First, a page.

What’s in a name? A story in stages

Sometimes a stage is just a stage. A festival main stage, particularly, usually represents the ethos of the event itself. But with smaller stages, there’s often something else going on.

We take a look at two venues bringing very different stories to a field near you this summer.


Lancashire teenager Sophie Lancaster was murdered in 2007. The Observer newspaper described the assault on Sophie and boyfriend Rob as part of a “rash of violent attacks targeting punk, goth and metal kids”. The Sophie Lancaster Foundation was set up in her memory to Stamp Out Prejudice Hatred and Intolerance Everywhere (S.O.P.H.I.E).

The foundation, supported by The Lancashire Criminal Justice Board, tackles prejudice against members of subcultures through education while campaigning for similarly motivated attacks to be recognised as hate crimes. In 2009 Bloodstock heavy rock festival renamed its second stage The Sophie Lancaster Stage, and newcomer AltFest, itself a celebration of difference, has followed suit with a stage featuring heavy rock, electronica, goth and punk.

As well as appearing on S.O.P.H.I.E stages, artists, like Gary Numan who’ll appear on AltFest’s main stage, show support by wearing the S.O.P.H.I.E wristband. In April 2013, Greater Manchester became the first UK police force to adopt new procedures for recording crimes targeting subcultures.

Join the celebration of individuality at Bloodstock or AltFest.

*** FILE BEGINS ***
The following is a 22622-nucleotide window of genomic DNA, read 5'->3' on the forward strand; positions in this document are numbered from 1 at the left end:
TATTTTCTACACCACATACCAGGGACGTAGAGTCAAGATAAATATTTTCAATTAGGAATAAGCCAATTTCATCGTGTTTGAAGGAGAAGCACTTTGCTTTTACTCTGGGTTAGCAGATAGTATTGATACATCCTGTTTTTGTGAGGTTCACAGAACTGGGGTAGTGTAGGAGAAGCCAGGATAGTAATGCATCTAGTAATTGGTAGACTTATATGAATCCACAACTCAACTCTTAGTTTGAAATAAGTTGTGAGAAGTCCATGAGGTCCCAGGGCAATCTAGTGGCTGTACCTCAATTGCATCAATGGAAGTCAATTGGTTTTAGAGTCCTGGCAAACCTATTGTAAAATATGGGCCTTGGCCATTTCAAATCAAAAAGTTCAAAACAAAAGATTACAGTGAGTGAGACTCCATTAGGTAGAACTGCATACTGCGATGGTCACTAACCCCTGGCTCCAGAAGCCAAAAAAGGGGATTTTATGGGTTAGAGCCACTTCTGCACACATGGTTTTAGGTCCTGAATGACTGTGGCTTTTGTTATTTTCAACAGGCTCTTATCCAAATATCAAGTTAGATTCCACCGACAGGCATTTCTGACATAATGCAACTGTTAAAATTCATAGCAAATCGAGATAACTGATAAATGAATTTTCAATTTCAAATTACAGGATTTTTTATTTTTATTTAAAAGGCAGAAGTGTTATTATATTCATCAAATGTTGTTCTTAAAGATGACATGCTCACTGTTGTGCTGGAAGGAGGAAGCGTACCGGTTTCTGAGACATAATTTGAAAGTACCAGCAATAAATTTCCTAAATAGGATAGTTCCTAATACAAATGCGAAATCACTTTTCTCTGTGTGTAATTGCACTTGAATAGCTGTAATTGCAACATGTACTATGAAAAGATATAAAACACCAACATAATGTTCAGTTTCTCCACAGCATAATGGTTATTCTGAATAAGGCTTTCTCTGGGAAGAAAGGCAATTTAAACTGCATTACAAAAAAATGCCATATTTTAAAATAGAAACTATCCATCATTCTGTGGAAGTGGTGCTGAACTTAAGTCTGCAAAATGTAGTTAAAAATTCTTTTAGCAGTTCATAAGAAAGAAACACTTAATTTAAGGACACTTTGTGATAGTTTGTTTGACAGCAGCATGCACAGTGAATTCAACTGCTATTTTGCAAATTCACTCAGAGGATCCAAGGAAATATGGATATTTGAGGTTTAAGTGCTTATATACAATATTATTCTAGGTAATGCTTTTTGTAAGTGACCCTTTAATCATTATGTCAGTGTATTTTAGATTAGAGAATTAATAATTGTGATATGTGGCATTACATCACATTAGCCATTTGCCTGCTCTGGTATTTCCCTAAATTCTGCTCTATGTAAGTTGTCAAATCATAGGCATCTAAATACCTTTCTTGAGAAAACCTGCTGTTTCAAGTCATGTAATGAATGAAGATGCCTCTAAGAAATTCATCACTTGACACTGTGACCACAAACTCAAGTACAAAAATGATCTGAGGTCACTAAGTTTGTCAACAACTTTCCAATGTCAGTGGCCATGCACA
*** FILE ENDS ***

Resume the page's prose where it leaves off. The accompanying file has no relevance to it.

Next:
Tim Peaks

Emerging from the former Charlatan’s whimsical tweeted musical breakfasts, Tim Burgess‘s virtual cafe first came to life through a 2011 ‘outside broadcast‘ for BBC 6music. The name puns on director David Lynch’s cult nineties TV series, with its coffee-obsessed Agent Cooper.

Kendall Calling 2012 brought the concept into 3D reality, supplying log cabin diner and instigating the blending sessions resulting in Tim Peaks Fairtrade coffee. Tim tweeted about his OTT breakfast cereal, Totes Amazeballs, and by August Kellogg’s had helpfully created that too. With the addition of Yorkshire tea and that Twin Peaks staple, cherry pie, the Tim Peaks diner was manifest. The songs he’d been tweeting were on the jukebox, twitter followers and performers popped by for coffee, and impromptu sets from stars like Edwyn Collins and invitations from other festivals followed.

Proceeds, logically, go to the David Lynch Foundation, which works to address the social impact of stress by promoting meditation practice.

Visit Tim Peaks at Kendall Calling, Festival No 6 or Macclesfield’s Barnaby Festival Big Weekend.

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